AP NEWS

Shelton takes on the LEGO robot world

December 23, 2018

SHELTON — Ask any member of one of the two Shelton teams representing Connecticut at the FIRST LEGO League World Festival in Detroit in 2019 and they will tell you what they do is so much more than playing with the icon plastic building block.

“It is a lot different,” said Aarav Makadia, 10 a fifth-grader who in his second year of competing is part of a team called the Predators.

But yes, it is fun, Makadia said. That was a key reason he applied for a coveted spot on a Perry Hill School team.

But it is also difficult.

Using teamwork, motivation and LEGO Mindstorms technology, the Predators programmed a pint-size autonomous robot to perform a series of tasks. How well the team worked together to address problems added to their score.

The Perry Hill Predators placed first among 48 teams from around the state. Right behind them was PerSIStance, a team of seventh- and eighth-graders from Shelton Intermediate School. Another Shelton team, Brainiacs, receive a Judges award and another, called Techniq, received an Innovative Solution award.

Other area teams participating in the state competition came from Milford, Danbury, Wilton, Woodbridge, Stamford and Trumbull.

Yes, there was a homefield advantage — the state competition was in the Shelton High School gym, where an enthusiastic crowd roared from the bleachers — but Michele Piccolo, head coach of Shelton’s LEGO League teams, chalks their success up to something more.

“I think we have a history,” said Piccolo, who is a library media specialist at Shelton High. “We just celebrated 20 years of robotics at high school level.”

The First LEGO League in Shelton was started eight years ago as a feeder program. The international FLL was founded in 1998 to encourage excitement in science, technology, engineering and math fields. It attracts some 320,000 participants in 98 countries. About 60 teams teams will be in Detroit for the World Festival, April 24-27.

Designing and programming a LEGO robot is different from working on typical high school robots, said Piccolo, but the work ethic and problem-solving skills required are similar.

Combine that with a growing stable of mentors and corporate sponsors like Sikorsky, and robotics has become as synonymous to Shelton Public Schools as football is to Ansonia or “We The People” constitutional debate teams are to Trumbull.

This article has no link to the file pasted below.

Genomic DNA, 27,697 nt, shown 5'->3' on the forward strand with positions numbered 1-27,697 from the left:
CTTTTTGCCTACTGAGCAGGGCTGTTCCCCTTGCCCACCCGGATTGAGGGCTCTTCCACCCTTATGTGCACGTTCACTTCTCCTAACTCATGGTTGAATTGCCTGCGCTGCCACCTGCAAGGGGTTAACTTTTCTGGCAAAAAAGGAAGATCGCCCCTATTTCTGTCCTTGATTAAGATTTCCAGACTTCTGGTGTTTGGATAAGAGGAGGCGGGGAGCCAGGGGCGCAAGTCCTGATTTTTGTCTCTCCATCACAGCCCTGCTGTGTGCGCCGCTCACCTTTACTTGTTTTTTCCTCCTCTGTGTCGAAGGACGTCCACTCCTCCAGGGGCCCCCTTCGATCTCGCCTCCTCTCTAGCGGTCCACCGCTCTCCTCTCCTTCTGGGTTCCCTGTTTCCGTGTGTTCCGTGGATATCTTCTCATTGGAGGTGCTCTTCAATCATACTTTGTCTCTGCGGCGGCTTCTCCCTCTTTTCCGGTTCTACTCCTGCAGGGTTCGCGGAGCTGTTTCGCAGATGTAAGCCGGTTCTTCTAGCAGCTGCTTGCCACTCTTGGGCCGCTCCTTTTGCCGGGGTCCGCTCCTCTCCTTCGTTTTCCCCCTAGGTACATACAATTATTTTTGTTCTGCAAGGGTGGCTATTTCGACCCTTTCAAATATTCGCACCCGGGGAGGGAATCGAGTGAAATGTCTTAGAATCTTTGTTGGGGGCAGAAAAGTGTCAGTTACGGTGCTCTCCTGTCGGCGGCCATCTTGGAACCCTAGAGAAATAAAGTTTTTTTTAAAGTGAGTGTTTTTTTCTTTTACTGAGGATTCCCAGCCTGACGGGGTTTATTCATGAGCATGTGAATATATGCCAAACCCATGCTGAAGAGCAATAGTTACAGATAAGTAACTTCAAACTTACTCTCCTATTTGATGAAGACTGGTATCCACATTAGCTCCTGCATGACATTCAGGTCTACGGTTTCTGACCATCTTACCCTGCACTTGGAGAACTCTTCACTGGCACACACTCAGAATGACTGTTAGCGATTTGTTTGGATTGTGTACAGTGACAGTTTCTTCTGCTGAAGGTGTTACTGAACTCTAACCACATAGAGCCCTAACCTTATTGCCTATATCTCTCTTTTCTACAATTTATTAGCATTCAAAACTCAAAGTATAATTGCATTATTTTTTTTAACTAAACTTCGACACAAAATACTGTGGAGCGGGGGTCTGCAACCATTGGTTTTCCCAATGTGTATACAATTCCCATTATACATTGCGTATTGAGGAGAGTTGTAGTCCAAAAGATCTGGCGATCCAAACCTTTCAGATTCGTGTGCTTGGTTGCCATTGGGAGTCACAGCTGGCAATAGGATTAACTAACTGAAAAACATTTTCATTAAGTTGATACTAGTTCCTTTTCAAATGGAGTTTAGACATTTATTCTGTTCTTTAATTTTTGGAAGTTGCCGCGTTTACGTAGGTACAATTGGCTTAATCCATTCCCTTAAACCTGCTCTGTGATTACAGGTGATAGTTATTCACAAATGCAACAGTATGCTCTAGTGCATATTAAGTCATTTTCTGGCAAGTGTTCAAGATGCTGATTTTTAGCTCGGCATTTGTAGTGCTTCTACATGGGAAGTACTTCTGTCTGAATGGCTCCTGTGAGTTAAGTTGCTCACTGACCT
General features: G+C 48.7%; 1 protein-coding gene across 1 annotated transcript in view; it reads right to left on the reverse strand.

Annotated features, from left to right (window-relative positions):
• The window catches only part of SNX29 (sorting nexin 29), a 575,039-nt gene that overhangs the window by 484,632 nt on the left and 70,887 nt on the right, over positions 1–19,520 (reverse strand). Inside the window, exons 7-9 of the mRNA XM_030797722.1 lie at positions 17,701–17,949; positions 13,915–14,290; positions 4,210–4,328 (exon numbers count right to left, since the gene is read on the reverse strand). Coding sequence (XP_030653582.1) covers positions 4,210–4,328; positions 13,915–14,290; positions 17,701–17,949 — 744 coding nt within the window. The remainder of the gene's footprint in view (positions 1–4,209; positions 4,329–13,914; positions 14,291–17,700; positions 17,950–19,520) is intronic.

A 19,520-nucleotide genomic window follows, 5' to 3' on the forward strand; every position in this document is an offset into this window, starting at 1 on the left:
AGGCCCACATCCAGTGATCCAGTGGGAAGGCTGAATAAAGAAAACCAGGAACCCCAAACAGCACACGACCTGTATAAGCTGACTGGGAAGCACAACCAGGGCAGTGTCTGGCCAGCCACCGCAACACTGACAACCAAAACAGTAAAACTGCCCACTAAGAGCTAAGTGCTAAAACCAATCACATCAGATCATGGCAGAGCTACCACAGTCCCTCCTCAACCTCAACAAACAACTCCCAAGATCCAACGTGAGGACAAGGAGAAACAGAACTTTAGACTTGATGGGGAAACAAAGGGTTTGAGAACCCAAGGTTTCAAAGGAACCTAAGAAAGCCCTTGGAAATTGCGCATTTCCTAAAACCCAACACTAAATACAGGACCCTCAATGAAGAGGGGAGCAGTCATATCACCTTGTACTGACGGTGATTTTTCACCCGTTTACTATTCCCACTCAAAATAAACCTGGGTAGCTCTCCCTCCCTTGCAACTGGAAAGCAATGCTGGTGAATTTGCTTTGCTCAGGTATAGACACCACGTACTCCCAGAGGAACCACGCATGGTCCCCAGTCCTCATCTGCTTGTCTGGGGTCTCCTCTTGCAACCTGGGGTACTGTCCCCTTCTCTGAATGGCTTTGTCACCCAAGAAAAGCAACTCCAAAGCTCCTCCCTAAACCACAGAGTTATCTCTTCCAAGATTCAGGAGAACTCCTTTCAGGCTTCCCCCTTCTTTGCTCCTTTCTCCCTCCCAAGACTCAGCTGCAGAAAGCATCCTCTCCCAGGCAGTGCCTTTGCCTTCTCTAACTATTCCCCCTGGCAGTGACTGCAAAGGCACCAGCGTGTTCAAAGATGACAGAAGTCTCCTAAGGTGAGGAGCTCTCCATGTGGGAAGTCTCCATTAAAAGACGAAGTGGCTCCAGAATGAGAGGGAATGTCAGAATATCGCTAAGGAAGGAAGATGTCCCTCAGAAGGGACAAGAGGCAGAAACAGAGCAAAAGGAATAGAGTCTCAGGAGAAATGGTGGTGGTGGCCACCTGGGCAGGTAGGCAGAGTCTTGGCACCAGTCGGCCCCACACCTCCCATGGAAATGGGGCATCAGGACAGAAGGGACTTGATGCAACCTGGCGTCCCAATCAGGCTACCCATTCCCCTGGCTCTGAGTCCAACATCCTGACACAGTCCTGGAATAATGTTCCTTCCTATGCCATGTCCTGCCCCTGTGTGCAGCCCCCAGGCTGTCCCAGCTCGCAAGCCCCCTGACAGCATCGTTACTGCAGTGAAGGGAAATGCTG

“This is a team that extolls the virtues of the FIRST program,” said Carol Scully, Connecticut director of New England First which is based in Bloomfield. “They are a high-powered team that does very well in competition and often qualifies for worlds.”

The robotics trophies and banners are starting to mount.

Teamwork

Between Perry Hill School, Shelton’s upper elementary school, and Shelton Intermediate School for seventh- and eighth-graders, Shelton has five LEGO teams of up to 10 members each. Competition to get in is tough.

When Siddharth Jain, now 16 and a high school junior, tried out for a team in the fifth grade, he said, he wasn’t sure he would make it.

“A huge number apply,” said Jain, who is now a member of the high school robotics team and mentor to the intermediate school’s PerSIStance LEGO team.

He sees his younger self in many of his proteges.

“You grow so much,” Jain said.

“They all work super hard,” said Piccolo, who regularly has to persuade teams who want to take “one more run” that it is time to leave after a practice session in the Shelton High manufacturing labs.

With the state competition is behind them, teams members say they must step up their game before Detroit. Judging will be harsher.

“Our robot will be completely different,” said Krishiv Patel, 10, a fifth-grader on the Predators.

Other members of Predators include fifth-graders Danny Hilser, Matthew Quevedo and Jackson Guerra, along with sixth-graders Shreya Yadav and Finn Riddle.

Yadav, 11, said she joined to follow in the footsteps of an older sister.

“It was intriguing to me; There are many parts,” she said, referring to roles as well as all the gears, wires, motors and sensors.

During competition, team members each perform all tasks rather than specializing. They take turns driving the vehicle, working the pit crew, making quick adjustments to programming.

Yadav and others say they need to hone their driving skills before Detroit, find better ways to build attachments, code their robots to follow color commands and improve their speed.

In the next practice room, members of PerSIStance were mapping out a similar game plan.

“We have a good idea,” said Benjamin DeMartino, an eighth-grade member of the team.

The theme of the 2019 competition is creating a solution for a NASA problem — in honor of the 50th anniversary of first moon landing. Last year the task involved water — creating something related to to address hydrodynamics.

Other members of PerSIStance include seventh-graders Luke Sanborn and Kate McPadden, along with eighth-graders Gabriel Zamani, Mary Pavliouk, Sanjana Jain and Amanda Billingslea.

As high schoolers, most say they hope to join the Gaelhawks Robotics team where there is also a reputation to uphold. That team attended FIRST World Championships in 2016 and 2017.The high school season starts in January. Head adviser is John Niski, who is also district director of athletics and physical education.

AP RADIO
Update hourly